Part of that is the relocation of major industries outside of major city centers to suburbs and countrysides. And part of it is the increasingly stringent emissions standards being applied to the industrial facilities that remain in cities. And part of that is the increase in motor-vehicles population.
LP: If you have a picture of major cities in China filled with bicycles, it's an outdated picture in your mind. They're filled with cars, and they're filled with traffic jams. And it takes an hour to get to meetings in taxis.
Why do you think that China is doing this now?
JS: The primary driver behind this is concern over oil security. There's always kind of this low-level ongoing push to get the best foreign technology. If you go back into the 19th century, China's been trying to do that regardless of who is in power.
But starting about two years ago, the national government started to become extremely concerned about the security of oil supplies -- how it was going to meet demand for oil.
A couple of years ago, it was prompted by spikes in oil prices, although that sort of concern has kind of moderated. But right now China is importing about 30 percent of its oil, and within 20 years it will probably be importing more like two-thirds of its oil.
As the consumption goes way up.
JS: Right. Domestic oil production has almost topped out. It can increase a little bit more, but it's almost topped out. Any increment in oil consumption has to come from imports. So basically China is joining Japan, Korea, Taiwan, the U.S., European countries, all those countries that depend on imports for the majority of their oil.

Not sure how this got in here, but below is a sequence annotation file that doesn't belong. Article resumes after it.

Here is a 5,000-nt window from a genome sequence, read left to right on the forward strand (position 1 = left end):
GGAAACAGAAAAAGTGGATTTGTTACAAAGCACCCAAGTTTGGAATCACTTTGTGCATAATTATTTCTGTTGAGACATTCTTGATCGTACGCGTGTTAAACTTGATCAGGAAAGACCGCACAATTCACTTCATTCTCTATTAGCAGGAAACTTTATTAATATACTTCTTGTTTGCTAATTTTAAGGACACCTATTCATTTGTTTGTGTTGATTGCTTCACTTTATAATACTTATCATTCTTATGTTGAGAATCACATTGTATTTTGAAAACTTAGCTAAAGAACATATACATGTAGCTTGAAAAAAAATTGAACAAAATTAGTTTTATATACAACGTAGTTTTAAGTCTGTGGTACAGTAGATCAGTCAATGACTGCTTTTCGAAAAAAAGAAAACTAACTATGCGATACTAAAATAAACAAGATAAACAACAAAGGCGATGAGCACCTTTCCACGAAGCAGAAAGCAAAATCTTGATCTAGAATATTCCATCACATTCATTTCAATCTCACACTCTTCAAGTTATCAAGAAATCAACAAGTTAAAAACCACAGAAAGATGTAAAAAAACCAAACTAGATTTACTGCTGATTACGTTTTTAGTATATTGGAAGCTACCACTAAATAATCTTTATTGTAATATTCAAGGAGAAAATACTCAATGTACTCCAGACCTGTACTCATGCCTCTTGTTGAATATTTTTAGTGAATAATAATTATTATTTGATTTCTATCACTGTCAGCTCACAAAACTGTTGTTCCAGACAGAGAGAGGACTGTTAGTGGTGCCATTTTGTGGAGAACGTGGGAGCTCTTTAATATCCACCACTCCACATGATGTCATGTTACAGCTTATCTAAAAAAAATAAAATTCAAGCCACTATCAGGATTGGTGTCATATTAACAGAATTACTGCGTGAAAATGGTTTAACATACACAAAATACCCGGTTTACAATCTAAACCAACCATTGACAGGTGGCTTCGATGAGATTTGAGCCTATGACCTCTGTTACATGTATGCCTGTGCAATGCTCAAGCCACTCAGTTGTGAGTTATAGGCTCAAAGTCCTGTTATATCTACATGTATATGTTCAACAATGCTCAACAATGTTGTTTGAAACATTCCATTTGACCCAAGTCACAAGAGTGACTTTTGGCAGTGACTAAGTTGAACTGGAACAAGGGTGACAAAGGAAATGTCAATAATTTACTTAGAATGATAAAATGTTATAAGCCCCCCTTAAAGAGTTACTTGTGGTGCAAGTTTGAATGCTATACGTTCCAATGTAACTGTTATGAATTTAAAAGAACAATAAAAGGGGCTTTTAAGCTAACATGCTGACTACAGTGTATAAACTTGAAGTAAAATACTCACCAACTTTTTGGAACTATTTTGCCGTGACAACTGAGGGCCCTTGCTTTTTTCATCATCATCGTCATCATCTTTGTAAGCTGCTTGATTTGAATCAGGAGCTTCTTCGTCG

LP: Another driver, though, is that China is, and has been, very conscious of energy efficiency and energy conservation since the 1980s. China's plan is to grow economically 8 percent per year, and that's what they're doing. And they plan to get half of the energy to meet that growth through conservation measures, and half through production and imports and everything else.
So, not just in the automobiles, but in every aspect of the economy, like Jonathan mentioned, they're looking at renewable energy sources, they're looking at activities in the industrial sector, and standards for motors to get this efficiency.
JS: Oil is just the demand sector that gets the most publicity. By far the largest energy user in China now and for decades to come will be industry.
LP: And they'll be using coal.
How much of their energy comes from coal?
JS: About 75 percent comes from coal; that's excluding biomass. So, commercial energy, energy that's bought and sold -- about three-quarters is coal.
And at what rate is the industrial consumption growing?
JS: Industrial output is growing at about the same rate of the economy, but industrial energy use is growing at about half the rate of industrial economic output.
Oh, really, so they're effective in the conservation efforts?
JS: They have been.
It's not a new approach. The fuel-economy standard is the latest incarnation of an approach that they've been taking for more than 20 years. China's goal in about 1980 under Deng Xiaoping was to quadruple gross domestic product (GDP) by 2000, and they realized that they would not be able to do that with the energy supplies that were projected.
And so they made a big push for energy efficiency, they decided to emphasize energy efficiency as well as supply expansion. They were largely successful in this, and managed to more than quadruple GDP while doubling energy use.
They plan to do the same thing between 2000 and 2020 -- quadruple GDP while doubling energy use.